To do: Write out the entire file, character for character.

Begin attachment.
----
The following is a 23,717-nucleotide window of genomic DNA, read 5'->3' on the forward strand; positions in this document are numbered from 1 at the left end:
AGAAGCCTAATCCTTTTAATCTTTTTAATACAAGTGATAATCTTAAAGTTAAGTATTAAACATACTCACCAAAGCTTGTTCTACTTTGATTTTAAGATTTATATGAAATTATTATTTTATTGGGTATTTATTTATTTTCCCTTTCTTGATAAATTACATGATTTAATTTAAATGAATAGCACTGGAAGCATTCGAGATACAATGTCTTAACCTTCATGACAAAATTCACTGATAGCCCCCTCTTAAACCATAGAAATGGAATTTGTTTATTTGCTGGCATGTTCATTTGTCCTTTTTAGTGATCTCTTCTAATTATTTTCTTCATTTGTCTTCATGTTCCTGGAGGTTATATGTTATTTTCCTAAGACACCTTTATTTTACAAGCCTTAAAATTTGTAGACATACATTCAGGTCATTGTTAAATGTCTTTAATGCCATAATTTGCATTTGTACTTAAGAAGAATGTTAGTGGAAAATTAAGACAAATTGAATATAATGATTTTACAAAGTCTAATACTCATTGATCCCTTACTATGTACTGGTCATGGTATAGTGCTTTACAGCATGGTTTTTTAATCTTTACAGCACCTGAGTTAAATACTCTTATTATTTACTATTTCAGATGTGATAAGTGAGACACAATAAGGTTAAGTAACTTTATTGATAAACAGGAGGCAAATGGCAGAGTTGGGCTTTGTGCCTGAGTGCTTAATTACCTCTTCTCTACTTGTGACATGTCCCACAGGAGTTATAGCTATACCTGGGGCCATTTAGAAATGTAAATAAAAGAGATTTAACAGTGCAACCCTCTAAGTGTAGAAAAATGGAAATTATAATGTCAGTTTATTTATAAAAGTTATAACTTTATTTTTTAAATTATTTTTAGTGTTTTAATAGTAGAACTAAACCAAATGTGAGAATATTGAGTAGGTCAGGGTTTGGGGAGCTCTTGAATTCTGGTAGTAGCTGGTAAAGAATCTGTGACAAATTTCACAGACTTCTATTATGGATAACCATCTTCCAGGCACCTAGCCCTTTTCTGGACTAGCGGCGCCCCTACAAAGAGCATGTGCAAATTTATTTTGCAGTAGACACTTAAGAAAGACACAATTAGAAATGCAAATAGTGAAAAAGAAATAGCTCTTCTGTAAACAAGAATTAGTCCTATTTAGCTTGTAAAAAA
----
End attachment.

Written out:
The following is a 23,717-nucleotide window of genomic DNA, read 5'->3' on the forward strand; positions in this document are numbered from 1 at the left end:
AGAAGCCTAATCCTTTTAATCTTTTTAATACAAGTGATAATCTTAAAGTTAAGTATTAAACATACTCACCAAAGCTTGTTCTACTTTGATTTTAAGATTTATATGAAATTATTATTTTATTGGGTATTTATTTATTTTCCCTTTCTTGATAAATTACATGATTTAATTTAAATGAATAGCACTGGAAGCATTCGAGATACAATGTCTTAACCTTCATGACAAAATTCACTGATAGCCCCCTCTTAAACCATAGAAATGGAATTTGTTTATTTGCTGGCATGTTCATTTGTCCTTTTTAGTGATCTCTTCTAATTATTTTCTTCATTTGTCTTCATGTTCCTGGAGGTTATATGTTATTTTCCTAAGACACCTTTATTTTACAAGCCTTAAAATTTGTAGACATACATTCAGGTCATTGTTAAATGTCTTTAATGCCATAATTTGCATTTGTACTTAAGAAGAATGTTAGTGGAAAATTAAGACAAATTGAATATAATGATTTTACAAAGTCTAATACTCATTGATCCCTTACTATGTACTGGTCATGGTATAGTGCTTTACAGCATGGTTTTTTAATCTTTACAGCACCTGAGTTAAATACTCTTATTATTTACTATTTCAGATGTGATAAGTGAGACACAATAAGGTTAAGTAACTTTATTGATAAACAGGAGGCAAATGGCAGAGTTGGGCTTTGTGCCTGAGTGCTTAATTACCTCTTCTCTACTTGTGACATGTCCCACAGGAGTTATAGCTATACCTGGGGCCATTTAGAAATGTAAATAAAAGAGATTTAACAGTGCAACCCTCTAAGTGTAGAAAAATGGAAATTATAATGTCAGTTTATTTATAAAAGTTATAACTTTATTTTTTAAATTATTTTTAGTGTTTTAATAGTAGAACTAAACCAAATGTGAGAATATTGAGTAGGTCAGGGTTTGGGGAGCTCTTGAATTCTGGTAGTAGCTGGTAAAGAATCTGTGACAAATTTCACAGACTTCTATTATGGATAACCATCTTCCAGGCACCTAGCCCTTTTCTGGACTAGCGGCGCCCCTACAAAGAGCATGTGCAAATTTATTTTGCAGTAGACACTTAAGAAAGACACAATTAGAAATGCAAATAGTGAAAAAGAAATAGCTCTTCTGTAAACAAGAATTAGTCCTATTTAGCTTGTAAAAAA